(i) The remedies in an in rem action under this paragraph shall be limited to a court order for the forfeiture or cancellation of the domain name or the transfer of the domain name to the owner of the mark. Upon receipt of written notification of a filed, stamped copy of a complaint filed by the owner of a mark in a United States district court under this paragraph, the domain name registrar, domain name registry, or other domain name authority shall -
(I) expeditiously deposit with the court
documents sufficient to establish the court's control and authority regarding
the disposition of the registration and use of the domain name to the court;
(II) not transfer, suspend, or otherwise modify the domain name during the pendency of the action, except upon order of the court.
(ii) The domain name registrar or registry or other domain name authority shall not be liable for injunctive or monetary relief under this paragraph except in the case of bad faith or reckless disregard, which includes a willful failure to comply with any such court order.
· (3) The civil action established under paragraph (1) and the in rem action established under paragraph (2), and any remedy available under either such action, shall be in addition to any other civil action or remedy otherwise applicable.
· (4) The in rem jurisdiction established under paragraph (2) shall be in addition to any other jurisdiction that otherwise exists, whether in rem or in personam.
The term ''dilution'' means the lessening of the capacity of a famous mark to identify and distinguish goods or services, regardless of the presence or absence of -
(1) competition between the owner of the famous
mark and other
(2) likelihood of confusion, mistake, or
The term ''colorable imitation'' includes any mark which so resembles a registered mark as to be likely to cause confusion or mistake or to deceive.
The term ''registered mark'' means a mark registered in the
They Sold the Internet, and All I Got Was This Lousy Cease and Desist Letter - Protecting Yourself from the "Cyberpiracy Prevention Act"
November 29, 1999 marked a sad day for the Internet; not because a major transcontinental backbone was accidentally cut by construction workers, not because of Y2K, and not because Amazon.com failed to ship holiday gifts on time. The Internet and all who use it suffered because one of its foundational values, the right to free speech, was lost in a vital area - domain names.
Erosion of the right to free speech through domain names began with the first dispute policy enacted by Network Solutions, registry of all domain names in the .com, .org and .net generic top level domains (or gTLDs). This dispute policy was created at the behest of special interests who rushed to capitalize on the "new" medium of the Internet. Unfortunately, in their haste, the ideals that had made the Internet so vibrant and resilient an area were largely forgotten. As large corporations entered the online world, seeking to translate the names they had used in other spheres, some found a shock. These names had already been taken - "stolen," they believed, by others who had seen the promise of the Internet sooner. In some cases, these "first comers" were out for financial gain. In many others, however, they were simply interested in a catchy name to use for their electronic mail, file transfers, or even for primitive web pages.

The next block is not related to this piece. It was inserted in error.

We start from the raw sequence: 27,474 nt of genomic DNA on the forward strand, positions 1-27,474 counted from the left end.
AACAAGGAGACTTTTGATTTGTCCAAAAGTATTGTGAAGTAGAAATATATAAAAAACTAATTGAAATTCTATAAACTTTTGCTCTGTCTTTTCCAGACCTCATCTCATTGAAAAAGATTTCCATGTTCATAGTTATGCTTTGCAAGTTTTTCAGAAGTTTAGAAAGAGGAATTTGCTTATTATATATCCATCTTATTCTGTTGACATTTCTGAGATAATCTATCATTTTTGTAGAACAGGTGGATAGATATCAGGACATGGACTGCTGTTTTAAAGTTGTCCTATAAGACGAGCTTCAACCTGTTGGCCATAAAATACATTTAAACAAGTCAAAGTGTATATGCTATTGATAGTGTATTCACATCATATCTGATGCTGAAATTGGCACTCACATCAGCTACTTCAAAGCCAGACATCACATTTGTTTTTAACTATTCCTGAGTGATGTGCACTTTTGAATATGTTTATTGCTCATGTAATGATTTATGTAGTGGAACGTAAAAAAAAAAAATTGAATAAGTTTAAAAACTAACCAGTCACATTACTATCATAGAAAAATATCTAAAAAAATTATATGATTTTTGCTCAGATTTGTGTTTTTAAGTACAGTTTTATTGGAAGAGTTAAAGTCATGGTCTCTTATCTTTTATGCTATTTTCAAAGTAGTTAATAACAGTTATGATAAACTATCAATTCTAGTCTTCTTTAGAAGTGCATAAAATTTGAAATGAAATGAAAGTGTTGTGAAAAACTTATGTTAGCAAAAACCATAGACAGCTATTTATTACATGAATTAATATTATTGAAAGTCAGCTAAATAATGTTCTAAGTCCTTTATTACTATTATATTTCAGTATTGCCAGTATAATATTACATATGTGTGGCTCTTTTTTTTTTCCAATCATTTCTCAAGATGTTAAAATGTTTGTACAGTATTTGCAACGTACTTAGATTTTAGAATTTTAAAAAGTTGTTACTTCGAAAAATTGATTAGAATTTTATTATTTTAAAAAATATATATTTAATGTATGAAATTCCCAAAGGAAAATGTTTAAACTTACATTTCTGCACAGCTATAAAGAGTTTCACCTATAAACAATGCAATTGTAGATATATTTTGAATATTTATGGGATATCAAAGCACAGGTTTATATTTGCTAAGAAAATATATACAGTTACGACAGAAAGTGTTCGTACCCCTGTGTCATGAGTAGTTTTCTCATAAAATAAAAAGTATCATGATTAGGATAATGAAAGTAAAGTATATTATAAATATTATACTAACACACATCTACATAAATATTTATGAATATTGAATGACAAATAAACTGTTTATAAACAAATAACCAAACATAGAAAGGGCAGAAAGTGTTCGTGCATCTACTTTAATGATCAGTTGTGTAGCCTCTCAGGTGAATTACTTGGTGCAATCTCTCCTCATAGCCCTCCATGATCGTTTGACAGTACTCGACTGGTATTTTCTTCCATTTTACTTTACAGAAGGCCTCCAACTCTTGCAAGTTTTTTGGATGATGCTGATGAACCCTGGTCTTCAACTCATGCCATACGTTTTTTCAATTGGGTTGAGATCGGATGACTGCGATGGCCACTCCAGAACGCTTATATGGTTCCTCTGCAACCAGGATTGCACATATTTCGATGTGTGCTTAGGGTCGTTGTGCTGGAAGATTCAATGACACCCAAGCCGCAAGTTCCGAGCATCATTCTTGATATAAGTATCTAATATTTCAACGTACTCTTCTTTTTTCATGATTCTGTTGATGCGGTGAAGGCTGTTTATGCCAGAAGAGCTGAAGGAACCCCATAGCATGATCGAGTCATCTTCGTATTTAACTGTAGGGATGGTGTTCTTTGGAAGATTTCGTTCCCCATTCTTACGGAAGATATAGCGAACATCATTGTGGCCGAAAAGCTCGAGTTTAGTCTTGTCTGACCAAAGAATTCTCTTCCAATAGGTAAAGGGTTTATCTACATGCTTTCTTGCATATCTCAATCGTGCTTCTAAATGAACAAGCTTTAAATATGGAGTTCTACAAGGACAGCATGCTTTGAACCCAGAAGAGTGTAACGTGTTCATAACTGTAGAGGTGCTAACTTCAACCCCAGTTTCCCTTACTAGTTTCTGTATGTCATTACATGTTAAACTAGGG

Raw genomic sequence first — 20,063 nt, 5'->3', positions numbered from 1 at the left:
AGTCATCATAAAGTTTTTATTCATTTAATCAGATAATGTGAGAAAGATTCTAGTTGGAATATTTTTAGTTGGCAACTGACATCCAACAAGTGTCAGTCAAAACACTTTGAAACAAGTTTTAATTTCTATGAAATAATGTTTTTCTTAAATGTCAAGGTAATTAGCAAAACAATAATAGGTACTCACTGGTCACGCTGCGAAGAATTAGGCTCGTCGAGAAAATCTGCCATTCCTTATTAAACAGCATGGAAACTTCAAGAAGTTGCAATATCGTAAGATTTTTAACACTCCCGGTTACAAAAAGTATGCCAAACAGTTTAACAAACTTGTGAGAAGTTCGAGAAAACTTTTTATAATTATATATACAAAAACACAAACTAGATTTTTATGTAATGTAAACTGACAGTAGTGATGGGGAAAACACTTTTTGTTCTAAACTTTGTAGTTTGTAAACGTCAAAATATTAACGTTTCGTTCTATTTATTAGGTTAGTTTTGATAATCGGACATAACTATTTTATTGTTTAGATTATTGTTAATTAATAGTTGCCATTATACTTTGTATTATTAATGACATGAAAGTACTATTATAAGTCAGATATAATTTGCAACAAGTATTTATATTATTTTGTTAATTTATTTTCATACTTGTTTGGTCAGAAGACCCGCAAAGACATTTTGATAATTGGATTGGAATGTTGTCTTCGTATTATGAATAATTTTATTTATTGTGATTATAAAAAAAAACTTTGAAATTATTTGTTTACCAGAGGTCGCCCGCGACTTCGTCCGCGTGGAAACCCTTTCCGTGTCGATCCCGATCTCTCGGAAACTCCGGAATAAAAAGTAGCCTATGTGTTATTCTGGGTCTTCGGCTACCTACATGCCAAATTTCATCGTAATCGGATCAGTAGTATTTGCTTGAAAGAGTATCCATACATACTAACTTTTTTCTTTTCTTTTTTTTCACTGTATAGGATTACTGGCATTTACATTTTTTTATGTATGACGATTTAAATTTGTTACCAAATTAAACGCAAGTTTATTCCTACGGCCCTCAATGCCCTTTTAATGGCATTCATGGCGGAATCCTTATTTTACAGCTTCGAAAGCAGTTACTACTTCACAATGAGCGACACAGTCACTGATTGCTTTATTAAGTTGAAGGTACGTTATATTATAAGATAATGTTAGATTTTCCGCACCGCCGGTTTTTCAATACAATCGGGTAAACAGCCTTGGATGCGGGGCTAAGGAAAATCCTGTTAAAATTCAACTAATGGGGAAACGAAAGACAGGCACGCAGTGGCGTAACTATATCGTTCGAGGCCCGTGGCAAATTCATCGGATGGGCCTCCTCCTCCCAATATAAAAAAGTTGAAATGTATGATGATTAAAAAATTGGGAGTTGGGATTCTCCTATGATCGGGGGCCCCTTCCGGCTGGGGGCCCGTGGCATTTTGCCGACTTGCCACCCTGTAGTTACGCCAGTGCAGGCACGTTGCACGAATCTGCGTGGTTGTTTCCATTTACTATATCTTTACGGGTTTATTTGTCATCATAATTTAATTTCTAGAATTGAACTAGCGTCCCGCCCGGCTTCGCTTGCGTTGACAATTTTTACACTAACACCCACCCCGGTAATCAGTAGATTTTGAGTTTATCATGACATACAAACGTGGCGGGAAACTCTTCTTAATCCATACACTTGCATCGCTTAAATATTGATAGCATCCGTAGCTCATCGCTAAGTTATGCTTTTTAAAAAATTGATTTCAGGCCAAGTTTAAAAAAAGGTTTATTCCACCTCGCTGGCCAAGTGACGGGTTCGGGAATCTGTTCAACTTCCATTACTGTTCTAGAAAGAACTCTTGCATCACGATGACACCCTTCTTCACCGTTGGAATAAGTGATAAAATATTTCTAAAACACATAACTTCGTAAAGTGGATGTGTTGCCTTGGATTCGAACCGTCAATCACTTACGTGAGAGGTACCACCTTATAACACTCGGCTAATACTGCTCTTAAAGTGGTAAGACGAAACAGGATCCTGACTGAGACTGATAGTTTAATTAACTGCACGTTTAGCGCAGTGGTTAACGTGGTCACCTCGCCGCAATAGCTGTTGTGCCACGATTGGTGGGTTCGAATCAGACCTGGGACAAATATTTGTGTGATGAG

These special interests prevailed up on Network Solutions (under the threat of lawsuits that would have crushed the company back in 1995) to formulate a dispute policy whereby trademarks would be king. If they held a trademark, regardless of what class of services or products the trademark was limited to, they could take control of a domain name away from the holder, without proving infringement. This new dispute policy was invoked now and again, but in rather small numbers compared with the number of newcomers flocking to the Internet in droves. New users set up small web sites, registered domain names, and explored the beginnings of how business could be done "in cyberspace." In 1995, there were far fewer companies and Internet entrepreneurs who were savvy enough to stake a claim than there are today. Each passing month brought thousands more. As the medium grew, more Internet service providers, more individuals, more schools, churches, non profit organizations, AND businesses found the Internet, and signed on.